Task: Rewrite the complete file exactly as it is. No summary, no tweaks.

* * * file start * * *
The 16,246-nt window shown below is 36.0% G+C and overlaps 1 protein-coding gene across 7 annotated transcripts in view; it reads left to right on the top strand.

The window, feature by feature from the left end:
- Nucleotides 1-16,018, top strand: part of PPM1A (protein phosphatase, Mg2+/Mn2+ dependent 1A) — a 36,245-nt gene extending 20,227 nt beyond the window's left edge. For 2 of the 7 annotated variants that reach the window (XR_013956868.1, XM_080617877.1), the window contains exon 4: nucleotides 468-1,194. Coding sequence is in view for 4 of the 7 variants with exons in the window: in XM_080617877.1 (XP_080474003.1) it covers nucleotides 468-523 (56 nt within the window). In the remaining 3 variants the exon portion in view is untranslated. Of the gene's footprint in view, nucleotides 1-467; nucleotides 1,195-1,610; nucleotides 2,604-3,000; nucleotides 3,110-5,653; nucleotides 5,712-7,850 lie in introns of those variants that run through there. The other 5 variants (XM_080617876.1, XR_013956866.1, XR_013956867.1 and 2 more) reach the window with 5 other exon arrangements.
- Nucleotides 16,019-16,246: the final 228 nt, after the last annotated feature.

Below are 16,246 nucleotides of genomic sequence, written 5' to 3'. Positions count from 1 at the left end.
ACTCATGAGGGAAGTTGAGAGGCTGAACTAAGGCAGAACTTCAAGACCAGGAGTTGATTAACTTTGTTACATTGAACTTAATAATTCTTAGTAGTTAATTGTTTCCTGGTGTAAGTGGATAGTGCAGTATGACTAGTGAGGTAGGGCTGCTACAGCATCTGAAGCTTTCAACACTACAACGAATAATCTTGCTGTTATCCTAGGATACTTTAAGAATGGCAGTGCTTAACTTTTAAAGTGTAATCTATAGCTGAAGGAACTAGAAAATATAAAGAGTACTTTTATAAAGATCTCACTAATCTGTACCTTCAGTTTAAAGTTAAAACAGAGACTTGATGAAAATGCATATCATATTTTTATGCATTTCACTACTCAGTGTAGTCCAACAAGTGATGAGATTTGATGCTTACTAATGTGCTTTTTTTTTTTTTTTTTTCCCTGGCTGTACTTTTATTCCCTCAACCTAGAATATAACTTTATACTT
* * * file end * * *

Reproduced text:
The 16,246-nt window shown below is 36.0% G+C and overlaps 1 protein-coding gene across 7 annotated transcripts in view; it reads left to right on the top strand.

The window, feature by feature from the left end:
- Nucleotides 1-16,018, top strand: part of PPM1A (protein phosphatase, Mg2+/Mn2+ dependent 1A) — a 36,245-nt gene extending 20,227 nt beyond the window's left edge. For 2 of the 7 annotated variants that reach the window (XR_013956868.1, XM_080617877.1), the window contains exon 4: nucleotides 468-1,194. Coding sequence is in view for 4 of the 7 variants with exons in the window: in XM_080617877.1 (XP_080474003.1) it covers nucleotides 468-523 (56 nt within the window). In the remaining 3 variants the exon portion in view is untranslated. Of the gene's footprint in view, nucleotides 1-467; nucleotides 1,195-1,610; nucleotides 2,604-3,000; nucleotides 3,110-5,653; nucleotides 5,712-7,850 lie in introns of those variants that run through there. The other 5 variants (XM_080617876.1, XR_013956866.1, XR_013956867.1 and 2 more) reach the window with 5 other exon arrangements.
- Nucleotides 16,019-16,246: the final 228 nt, after the last annotated feature.

Below are 16,246 nucleotides of genomic sequence, written 5' to 3'. Positions count from 1 at the left end.
ACTCATGAGGGAAGTTGAGAGGCTGAACTAAGGCAGAACTTCAAGACCAGGAGTTGATTAACTTTGTTACATTGAACTTAATAATTCTTAGTAGTTAATTGTTTCCTGGTGTAAGTGGATAGTGCAGTATGACTAGTGAGGTAGGGCTGCTACAGCATCTGAAGCTTTCAACACTACAACGAATAATCTTGCTGTTATCCTAGGATACTTTAAGAATGGCAGTGCTTAACTTTTAAAGTGTAATCTATAGCTGAAGGAACTAGAAAATATAAAGAGTACTTTTATAAAGATCTCACTAATCTGTACCTTCAGTTTAAAGTTAAAACAGAGACTTGATGAAAATGCATATCATATTTTTATGCATTTCACTACTCAGTGTAGTCCAACAAGTGATGAGATTTGATGCTTACTAATGTGCTTTTTTTTTTTTTTTTTTCCCTGGCTGTACTTTTATTCCCTCAACCTAGAATATAACTTTATACTT